Portuguese man-of-war (Physalia physalis)venom has profound effects on the cardiovascular system of man and animals. The venom produces vascular relaxation in norepinephrine precontracted, intact rabbit femoral arterial rings by stimulating vasodilatory prostaglandin synthesis in the endothelium. This action does not depend on endotheliumderived relaxing factor (EDRF). P. physalis venom produces a vascular constriction on KC1 depolarized, intact rings. This is completely inhibited by dibenzyline and yohimbine. Increased membrane permeability to calcium may be involved in direct vascular smooth muscle stimulation. The venom has a positive inotropic effect on rat atrial preparations, which is intensified by increased extracellular calcium concentration. P. physalis venom markedly increases calcium influx of cultured embryonic chick heart cells in a dose dependent manner by activating L type calcium channels. The increased calcium influx is consistent with the positive inotropic action on the cultured heart cells observed under the microscope. This effect is completely inhibited by diltiazem and verapamil. Sodium influx of cultured embryonic chick heart cells is moderately increased (about one sixth of increased calcium influx) under the influence of P. physalis venom. Flecainide (a sodium channel blocker) and verapamil do not inhibit the increased sodium influx. The venom may accelerate sodium/calcium exchange directly and/or indirectly by increased calcium influx, the major mechanism for the embryonic chick heart to eliminate excessive cytoplasmic free calcium. Rubidium (an analog of potassium) influx is not affected by P. physalis venom at lower dose levels. A high concentration of the venom, nevertheless, decreases rubidium influx, implicating an inhibition of the Na+, K+-pump. Greatly increased contraction of the cultured heart cells associated with a large calcium influx may result in energy depletion, hence, inhibition of the Na+, K+-pump. The increased calcium influx of the cultured heart cells appears to be highly correlated with an increased efflux of rubidium. Stimulation of calcium-dependent potassium channels is an indirect effect of the venom. Activation of ATP-sensitive potassium channels may also contribute to the increased rubidium efflux when ATP depletion occurs under the condition of greatly increased contraction in the presence of a high venom concentration. P. physalis venom does not affect 2-deoxy-D-glucose uptake by cultured embryonic chick heart cells. However, at extremely high doses the uptake of the glucose is reduced. Glucose transport and metabolism may be disturbed by the excessive cytoplasmic calcium caused by P. physalis venom.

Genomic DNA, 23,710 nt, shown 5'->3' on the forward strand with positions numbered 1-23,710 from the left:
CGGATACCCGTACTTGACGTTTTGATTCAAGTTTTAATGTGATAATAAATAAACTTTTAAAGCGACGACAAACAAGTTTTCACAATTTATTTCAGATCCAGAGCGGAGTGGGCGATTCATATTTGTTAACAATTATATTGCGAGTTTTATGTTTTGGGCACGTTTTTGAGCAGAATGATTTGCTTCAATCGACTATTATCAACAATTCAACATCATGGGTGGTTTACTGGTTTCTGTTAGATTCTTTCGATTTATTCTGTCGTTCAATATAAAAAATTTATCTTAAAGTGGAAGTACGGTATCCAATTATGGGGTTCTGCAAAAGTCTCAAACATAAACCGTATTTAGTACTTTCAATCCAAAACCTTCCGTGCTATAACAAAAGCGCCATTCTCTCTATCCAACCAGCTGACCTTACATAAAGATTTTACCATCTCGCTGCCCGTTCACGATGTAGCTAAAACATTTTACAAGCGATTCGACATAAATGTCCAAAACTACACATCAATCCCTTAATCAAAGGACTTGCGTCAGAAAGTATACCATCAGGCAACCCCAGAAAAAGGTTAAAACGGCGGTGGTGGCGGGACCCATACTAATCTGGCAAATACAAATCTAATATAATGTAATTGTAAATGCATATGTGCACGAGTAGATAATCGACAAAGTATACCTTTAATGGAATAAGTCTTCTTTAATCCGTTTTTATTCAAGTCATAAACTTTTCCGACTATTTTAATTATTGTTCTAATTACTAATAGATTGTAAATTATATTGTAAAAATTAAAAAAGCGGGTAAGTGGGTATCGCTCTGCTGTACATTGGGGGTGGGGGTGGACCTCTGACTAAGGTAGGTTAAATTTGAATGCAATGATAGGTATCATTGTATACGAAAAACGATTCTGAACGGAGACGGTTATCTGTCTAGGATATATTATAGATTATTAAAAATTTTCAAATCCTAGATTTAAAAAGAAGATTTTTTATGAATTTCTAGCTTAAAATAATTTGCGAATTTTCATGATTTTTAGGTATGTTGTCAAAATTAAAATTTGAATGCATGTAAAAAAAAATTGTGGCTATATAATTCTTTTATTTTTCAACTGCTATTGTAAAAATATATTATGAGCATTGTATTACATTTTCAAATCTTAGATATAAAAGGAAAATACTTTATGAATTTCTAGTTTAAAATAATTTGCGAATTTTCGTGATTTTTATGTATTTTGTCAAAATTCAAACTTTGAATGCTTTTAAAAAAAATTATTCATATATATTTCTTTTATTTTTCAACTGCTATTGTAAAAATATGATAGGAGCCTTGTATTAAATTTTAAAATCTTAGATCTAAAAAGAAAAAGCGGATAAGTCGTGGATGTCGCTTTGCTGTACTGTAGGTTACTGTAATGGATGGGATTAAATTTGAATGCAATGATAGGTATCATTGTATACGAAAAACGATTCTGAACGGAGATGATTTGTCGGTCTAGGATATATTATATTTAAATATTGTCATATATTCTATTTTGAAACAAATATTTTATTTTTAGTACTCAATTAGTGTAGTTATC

Ramon R. Gonzalez
David A. Hessinger
Ian M. Fraser
Marvin A. Peters
Robert A. Chilson
Doctor of Philosophy (PhD)
Year Degree Awarded
Date (Title Page)
Library of Congress/MESH Subject Headings
Portuguese Man-of-war; Venoms; Marine Toxins; Cardiovascular System -- pathology
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This title appears here courtesy of the author, who has granted Loma Linda University a limited, non-exclusive right to make this publication available to the public. The author retains all other copyrights.
Luo, Eva, "Molecular Mechanisms of Physalia Physalis Venom Modulation of Cardiac and Vascular Functions" (1990). Loma Linda University Electronic Theses, Dissertations & Projects. 907.
Loma Linda University Electronic Theses and Dissertations
Loma Linda University. Del E. Webb Memorial Library. University Archives